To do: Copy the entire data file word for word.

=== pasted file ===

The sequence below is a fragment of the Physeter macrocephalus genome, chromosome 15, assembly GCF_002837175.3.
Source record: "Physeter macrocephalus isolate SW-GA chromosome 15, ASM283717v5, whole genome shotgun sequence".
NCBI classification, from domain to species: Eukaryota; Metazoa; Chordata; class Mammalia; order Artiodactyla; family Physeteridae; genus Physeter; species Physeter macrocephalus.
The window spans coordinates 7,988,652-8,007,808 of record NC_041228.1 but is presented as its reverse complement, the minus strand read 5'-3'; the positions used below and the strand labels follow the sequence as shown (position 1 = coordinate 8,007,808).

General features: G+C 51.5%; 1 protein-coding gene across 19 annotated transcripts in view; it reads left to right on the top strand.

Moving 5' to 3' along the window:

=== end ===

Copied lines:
The sequence below is a fragment of the Physeter macrocephalus genome, chromosome 15, assembly GCF_002837175.3.
Source record: "Physeter macrocephalus isolate SW-GA chromosome 15, ASM283717v5, whole genome shotgun sequence".
NCBI classification, from domain to species: Eukaryota; Metazoa; Chordata; class Mammalia; order Artiodactyla; family Physeteridae; genus Physeter; species Physeter macrocephalus.
The window spans coordinates 7,988,652-8,007,808 of record NC_041228.1 but is presented as its reverse complement, the minus strand read 5'-3'; the positions used below and the strand labels follow the sequence as shown (position 1 = coordinate 8,007,808).

General features: G+C 51.5%; 1 protein-coding gene across 19 annotated transcripts in view; it reads left to right on the top strand.

Moving 5' to 3' along the window: